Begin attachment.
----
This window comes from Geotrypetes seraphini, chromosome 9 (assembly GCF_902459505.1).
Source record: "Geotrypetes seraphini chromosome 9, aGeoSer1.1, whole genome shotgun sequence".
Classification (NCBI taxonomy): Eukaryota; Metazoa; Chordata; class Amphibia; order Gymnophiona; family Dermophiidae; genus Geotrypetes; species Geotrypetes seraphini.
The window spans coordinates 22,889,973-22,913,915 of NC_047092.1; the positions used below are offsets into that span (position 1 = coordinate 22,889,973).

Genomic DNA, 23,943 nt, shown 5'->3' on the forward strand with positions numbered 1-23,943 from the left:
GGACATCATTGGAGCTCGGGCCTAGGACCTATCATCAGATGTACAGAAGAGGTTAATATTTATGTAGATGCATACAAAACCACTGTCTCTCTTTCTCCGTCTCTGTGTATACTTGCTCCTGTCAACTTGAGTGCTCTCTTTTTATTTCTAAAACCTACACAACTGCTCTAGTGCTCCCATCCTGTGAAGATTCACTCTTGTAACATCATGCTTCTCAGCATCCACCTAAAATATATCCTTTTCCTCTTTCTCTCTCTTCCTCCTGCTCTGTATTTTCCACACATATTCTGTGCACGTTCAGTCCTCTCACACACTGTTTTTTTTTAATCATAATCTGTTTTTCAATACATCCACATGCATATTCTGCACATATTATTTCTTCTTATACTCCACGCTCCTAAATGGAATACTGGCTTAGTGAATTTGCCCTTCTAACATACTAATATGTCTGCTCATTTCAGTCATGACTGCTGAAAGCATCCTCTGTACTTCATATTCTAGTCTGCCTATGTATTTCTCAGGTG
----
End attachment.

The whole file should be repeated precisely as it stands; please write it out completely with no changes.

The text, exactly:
This window comes from Geotrypetes seraphini, chromosome 9 (assembly GCF_902459505.1).
Source record: "Geotrypetes seraphini chromosome 9, aGeoSer1.1, whole genome shotgun sequence".
Classification (NCBI taxonomy): Eukaryota; Metazoa; Chordata; class Amphibia; order Gymnophiona; family Dermophiidae; genus Geotrypetes; species Geotrypetes seraphini.
The window spans coordinates 22,889,973-22,913,915 of NC_047092.1; the positions used below are offsets into that span (position 1 = coordinate 22,889,973).

Genomic DNA, 23,943 nt, shown 5'->3' on the forward strand with positions numbered 1-23,943 from the left:
GGACATCATTGGAGCTCGGGCCTAGGACCTATCATCAGATGTACAGAAGAGGTTAATATTTATGTAGATGCATACAAAACCACTGTCTCTCTTTCTCCGTCTCTGTGTATACTTGCTCCTGTCAACTTGAGTGCTCTCTTTTTATTTCTAAAACCTACACAACTGCTCTAGTGCTCCCATCCTGTGAAGATTCACTCTTGTAACATCATGCTTCTCAGCATCCACCTAAAATATATCCTTTTCCTCTTTCTCTCTCTTCCTCCTGCTCTGTATTTTCCACACATATTCTGTGCACGTTCAGTCCTCTCACACACTGTTTTTTTTTAATCATAATCTGTTTTTCAATACATCCACATGCATATTCTGCACATATTATTTCTTCTTATACTCCACGCTCCTAAATGGAATACTGGCTTAGTGAATTTGCCCTTCTAACATACTAATATGTCTGCTCATTTCAGTCATGACTGCTGAAAGCATCCTCTGTACTTCATATTCTAGTCTGCCTATGTATTTCTCAGGTG